Watch squishy creatures evolve to run
CORNELL (US) — A computer algorithm shows virtual “softbots” evolving muscle-like features and teaching themselves to walk.
The team incorporated concepts from developmental biology and how nature builds complex animals—from jellyfish to jaguars. The result is an array of bizarre, simulated robots that evolve a diverse series of gaits and gallops.
The video shows evolution in action: A creature evolves into a galloping, soft robot over 1,000 generations. While 1,000 generations is relatively short by natural evolution standards, it is enough to demonstrate the power of evolution to create counterintuitive designs, according to the researchers.
One of the virtual creatures in stages of its movement. (Credit: Nick Cheney, et al./Cornell Creative Machines Lab)
In the paper, they describe how they challenged human engineers to design robots made of these soft and hard materials. The human efforts paled in comparison to the designs resulting from evolution.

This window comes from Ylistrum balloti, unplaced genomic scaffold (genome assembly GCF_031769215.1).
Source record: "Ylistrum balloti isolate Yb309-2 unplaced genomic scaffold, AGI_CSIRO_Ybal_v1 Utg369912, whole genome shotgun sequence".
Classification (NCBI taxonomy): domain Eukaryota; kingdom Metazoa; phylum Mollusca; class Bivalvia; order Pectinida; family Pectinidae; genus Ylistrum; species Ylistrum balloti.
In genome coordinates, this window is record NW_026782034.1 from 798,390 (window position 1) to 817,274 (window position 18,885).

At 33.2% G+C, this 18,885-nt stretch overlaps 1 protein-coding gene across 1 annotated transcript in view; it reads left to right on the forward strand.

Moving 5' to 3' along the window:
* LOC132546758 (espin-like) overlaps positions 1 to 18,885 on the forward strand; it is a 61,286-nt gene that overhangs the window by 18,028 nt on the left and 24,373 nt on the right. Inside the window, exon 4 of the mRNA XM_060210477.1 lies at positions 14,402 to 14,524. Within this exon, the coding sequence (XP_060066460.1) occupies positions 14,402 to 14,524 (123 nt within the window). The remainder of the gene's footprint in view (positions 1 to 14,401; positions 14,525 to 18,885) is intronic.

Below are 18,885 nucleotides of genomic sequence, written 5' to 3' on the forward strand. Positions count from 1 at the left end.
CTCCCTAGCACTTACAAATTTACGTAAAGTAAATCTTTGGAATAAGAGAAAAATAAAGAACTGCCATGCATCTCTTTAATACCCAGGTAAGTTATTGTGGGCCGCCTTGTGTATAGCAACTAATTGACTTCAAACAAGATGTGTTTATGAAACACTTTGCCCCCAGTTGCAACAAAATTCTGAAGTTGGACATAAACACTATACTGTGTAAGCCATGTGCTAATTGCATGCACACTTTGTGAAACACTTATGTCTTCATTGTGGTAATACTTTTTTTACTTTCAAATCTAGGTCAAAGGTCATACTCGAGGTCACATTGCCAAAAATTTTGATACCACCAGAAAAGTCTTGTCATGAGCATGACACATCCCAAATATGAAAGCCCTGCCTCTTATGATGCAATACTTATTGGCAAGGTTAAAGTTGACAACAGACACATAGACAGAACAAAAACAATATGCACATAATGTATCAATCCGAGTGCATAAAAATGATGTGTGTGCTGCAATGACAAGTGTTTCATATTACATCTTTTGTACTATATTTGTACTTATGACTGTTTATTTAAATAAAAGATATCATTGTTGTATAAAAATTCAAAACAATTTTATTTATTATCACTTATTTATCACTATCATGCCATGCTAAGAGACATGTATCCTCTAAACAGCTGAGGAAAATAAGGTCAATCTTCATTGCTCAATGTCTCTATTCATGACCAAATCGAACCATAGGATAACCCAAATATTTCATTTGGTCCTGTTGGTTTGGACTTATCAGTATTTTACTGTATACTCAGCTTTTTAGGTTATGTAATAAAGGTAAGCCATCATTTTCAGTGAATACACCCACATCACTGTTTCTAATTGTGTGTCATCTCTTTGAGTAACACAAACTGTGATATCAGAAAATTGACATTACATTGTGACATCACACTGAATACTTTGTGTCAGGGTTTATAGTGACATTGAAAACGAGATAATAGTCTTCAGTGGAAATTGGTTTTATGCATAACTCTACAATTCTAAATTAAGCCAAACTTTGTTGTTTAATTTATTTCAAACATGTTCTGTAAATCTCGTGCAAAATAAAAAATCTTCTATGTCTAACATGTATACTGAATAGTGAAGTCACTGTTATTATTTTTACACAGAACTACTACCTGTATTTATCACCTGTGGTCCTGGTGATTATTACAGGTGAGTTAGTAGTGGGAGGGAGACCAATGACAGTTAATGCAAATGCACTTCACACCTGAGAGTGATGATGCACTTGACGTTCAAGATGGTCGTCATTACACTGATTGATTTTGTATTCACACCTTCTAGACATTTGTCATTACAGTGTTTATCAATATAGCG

The paper describing these soft-bodied robots will appear in Proceedings of the Genetic and Evolutionary Computation Conference. Lead author Nick Cheney, a Cornell University graduate student, will present the paper at the July conference in Amsterdam.
Additional researchers from Cornell and University of Wyoming contributed to the research, which the National Science Foundation and the Defense Advanced Research Projects Agency funded.
Source: Cornell University
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